The author of this essay, Barbara Kay, notes:
“Honour… is sex-specific. Male honour is rooted in physical courage; women’s honour is rooted in sexual modesty.”
This is a bit of an over-simplification, but there is nonetheless validity to it. Certainly that has been the traditional understanding — and traditions generally become traditions for good reason! Women are, after all, the child-bearers; men, being typically larger and stronger (although not necessarily as resilient), fall naturally into the role of protectors and defenders.
“Men are ashamed to be called out for being cowards; women are ashamed to be called out for being sluts.”
Well, most are. These days some women take pride in it, even going so far as to take part in “slut walks,” flaunting their “sluttiness” for the world to see. Conversely, there are some men — such as the NY Daily News columnist who claimed to have gotten “temporary PTSD” from firing a mildly-recoiling and not exceptionally loud AR-15, appear to take pride in their lack of physical or moral courage.
“Morality is usually a private affair. But, as Alexis de Toqueville wrote, ‘Honour acts solely for the public eye.’ Before the personal became the political, we made a firm distinction between public and private behavior, and as a collective, we only judged public actions. Today that line is almost utterly obliterated.”
This is problematic in a number of regards; however, a full discussion is beyond the scope of this entry… let us continue:
“The jettisoning of honour as a criterion for judging the behaviour of others has been the assiduously pursued task of ‘progressives’ throughout the 20th century. Conversely, the application of honour as the only criterion in judging the behaviour of others – notably the sexual behaviour of girls and women – has been the assiduously pursued task of Islamists in their own lands, and in the last several decades in the western lands to which they have migrated in large numbers.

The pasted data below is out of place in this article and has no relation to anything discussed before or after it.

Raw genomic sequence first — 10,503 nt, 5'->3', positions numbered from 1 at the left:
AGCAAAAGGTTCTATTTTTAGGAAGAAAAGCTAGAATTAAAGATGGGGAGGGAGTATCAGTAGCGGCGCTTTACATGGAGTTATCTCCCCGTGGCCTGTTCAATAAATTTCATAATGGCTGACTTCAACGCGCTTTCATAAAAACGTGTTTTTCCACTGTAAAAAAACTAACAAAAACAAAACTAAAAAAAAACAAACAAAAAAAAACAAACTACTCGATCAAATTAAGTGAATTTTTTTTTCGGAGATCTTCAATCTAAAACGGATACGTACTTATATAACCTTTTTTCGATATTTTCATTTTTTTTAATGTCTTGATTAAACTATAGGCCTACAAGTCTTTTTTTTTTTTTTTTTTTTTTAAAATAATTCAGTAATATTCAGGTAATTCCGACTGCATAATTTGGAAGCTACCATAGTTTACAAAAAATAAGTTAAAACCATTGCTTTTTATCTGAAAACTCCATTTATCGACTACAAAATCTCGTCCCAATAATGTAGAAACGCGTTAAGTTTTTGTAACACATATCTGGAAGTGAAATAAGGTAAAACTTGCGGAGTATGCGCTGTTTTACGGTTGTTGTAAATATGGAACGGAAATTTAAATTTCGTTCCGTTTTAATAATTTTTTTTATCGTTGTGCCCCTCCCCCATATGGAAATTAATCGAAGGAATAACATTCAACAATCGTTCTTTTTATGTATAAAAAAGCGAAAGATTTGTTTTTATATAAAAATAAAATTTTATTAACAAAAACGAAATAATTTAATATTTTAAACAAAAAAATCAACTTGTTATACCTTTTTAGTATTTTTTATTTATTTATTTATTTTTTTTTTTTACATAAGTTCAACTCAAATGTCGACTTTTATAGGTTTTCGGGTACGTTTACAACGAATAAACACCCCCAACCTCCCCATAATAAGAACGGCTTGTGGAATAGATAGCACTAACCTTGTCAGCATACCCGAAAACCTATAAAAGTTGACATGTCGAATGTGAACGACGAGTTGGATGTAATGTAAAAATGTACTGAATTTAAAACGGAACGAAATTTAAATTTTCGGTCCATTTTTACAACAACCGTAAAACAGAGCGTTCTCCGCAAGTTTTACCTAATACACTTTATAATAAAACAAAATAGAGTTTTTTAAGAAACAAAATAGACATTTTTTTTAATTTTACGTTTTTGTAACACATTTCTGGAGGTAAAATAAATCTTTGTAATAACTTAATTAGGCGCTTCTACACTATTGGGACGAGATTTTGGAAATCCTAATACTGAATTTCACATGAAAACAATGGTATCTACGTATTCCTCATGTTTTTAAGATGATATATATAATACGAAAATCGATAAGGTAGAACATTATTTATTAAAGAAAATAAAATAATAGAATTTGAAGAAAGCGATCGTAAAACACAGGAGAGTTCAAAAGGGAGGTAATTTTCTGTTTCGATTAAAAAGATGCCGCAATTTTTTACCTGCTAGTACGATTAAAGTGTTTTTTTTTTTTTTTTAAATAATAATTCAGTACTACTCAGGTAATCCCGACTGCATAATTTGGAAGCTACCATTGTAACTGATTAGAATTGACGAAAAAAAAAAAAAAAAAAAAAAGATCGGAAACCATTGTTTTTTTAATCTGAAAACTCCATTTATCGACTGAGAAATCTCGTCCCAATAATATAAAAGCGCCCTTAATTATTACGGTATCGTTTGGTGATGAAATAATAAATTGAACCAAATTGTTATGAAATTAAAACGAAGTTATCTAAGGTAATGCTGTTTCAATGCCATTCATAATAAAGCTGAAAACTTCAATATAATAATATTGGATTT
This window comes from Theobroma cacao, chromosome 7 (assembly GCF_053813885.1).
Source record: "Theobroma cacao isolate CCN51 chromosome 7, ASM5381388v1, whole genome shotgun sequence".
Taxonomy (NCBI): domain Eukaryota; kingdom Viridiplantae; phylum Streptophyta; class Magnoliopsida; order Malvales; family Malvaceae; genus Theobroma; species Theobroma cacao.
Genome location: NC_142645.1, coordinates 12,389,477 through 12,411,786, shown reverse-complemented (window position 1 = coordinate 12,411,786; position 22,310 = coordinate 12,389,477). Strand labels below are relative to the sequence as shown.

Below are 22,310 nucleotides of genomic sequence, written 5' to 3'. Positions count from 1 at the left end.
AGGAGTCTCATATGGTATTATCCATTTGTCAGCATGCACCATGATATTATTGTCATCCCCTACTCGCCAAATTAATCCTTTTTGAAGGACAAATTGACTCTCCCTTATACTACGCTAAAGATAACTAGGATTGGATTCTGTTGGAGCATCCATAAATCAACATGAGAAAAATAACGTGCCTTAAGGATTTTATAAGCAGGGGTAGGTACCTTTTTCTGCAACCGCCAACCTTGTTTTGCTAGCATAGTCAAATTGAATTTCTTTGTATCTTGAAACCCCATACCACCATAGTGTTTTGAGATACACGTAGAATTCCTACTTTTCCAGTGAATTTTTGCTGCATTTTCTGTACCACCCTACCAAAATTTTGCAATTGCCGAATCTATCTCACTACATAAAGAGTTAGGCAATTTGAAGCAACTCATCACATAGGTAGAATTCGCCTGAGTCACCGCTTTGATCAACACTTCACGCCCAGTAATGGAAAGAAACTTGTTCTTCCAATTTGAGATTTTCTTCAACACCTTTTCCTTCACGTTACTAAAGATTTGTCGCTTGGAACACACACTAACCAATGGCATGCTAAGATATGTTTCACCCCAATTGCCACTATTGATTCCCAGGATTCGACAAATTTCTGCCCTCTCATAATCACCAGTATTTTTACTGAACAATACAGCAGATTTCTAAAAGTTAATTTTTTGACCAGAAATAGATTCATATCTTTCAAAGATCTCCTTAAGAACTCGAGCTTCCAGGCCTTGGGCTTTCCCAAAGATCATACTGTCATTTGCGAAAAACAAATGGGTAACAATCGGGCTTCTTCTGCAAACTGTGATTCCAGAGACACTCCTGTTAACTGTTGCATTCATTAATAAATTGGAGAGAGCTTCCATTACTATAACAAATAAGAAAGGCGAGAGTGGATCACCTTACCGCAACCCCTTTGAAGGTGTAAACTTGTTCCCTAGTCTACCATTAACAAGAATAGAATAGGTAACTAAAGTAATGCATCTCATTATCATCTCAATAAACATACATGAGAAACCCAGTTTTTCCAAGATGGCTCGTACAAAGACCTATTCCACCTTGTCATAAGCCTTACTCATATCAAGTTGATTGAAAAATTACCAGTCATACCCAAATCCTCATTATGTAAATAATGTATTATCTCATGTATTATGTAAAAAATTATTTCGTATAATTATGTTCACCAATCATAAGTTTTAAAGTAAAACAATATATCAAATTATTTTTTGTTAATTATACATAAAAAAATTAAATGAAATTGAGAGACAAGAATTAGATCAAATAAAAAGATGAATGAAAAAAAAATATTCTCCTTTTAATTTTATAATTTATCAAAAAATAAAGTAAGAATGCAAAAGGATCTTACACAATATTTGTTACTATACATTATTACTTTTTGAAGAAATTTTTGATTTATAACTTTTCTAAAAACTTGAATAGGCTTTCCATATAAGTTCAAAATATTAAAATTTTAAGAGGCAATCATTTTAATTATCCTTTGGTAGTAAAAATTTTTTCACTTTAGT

“Both of these ideologically-rooted drives represent poles of honour-related extremism. Both are socially destructive of healthy relations between the sexes. And both tend to obscure the fact that in reasonable doses, honour is a force for good in society.”
This is important to note, because an extreme position in either direction becomes unbalanced. Moderation, the via media (middle way) between extremes, is usually the most appropriate course.
“In the West, tribalist honour joined forces with Christianity to produce a distinctly western strain of honour, which we call chivalry.”
Chivalry often gets a bad rap these days, but it should not. It is really about being properly human: respecting all, but giving special deference to those — such as women and children — who are generally less likely to be able to protect themselves, and conducting oneself with courtesy and kindness toward all: not just one’s social superiors, but those of lower station, as well.
“Nobody is pretending that men and women today should aspire to replicate the relationship of Mr. Darcy and Elizabeth Bennet in Jane Austen’s Pride and Prejudice, written in 1813, but there is a reason this honourable couple continues to attract fascinated and even envious attention from every new generation of women who discover them. Something in our nature craves the constraints that produce the rewards an honour code confers.”
The author of this essay, Barbara Kay, concludes:
“Societies with strong honour codes have a well-developed sense of duty and sacrifice. Too little, and nothing seems worth fighting for. Too much, and everything seems worth dying for. Finding the balance is the key.”
Indeed. It generally is! Sadly, we have seemed to be badly off-balance for some decades, now. I hope and pray she is right, and the pendulum is swinging — however slowly — back toward the middle.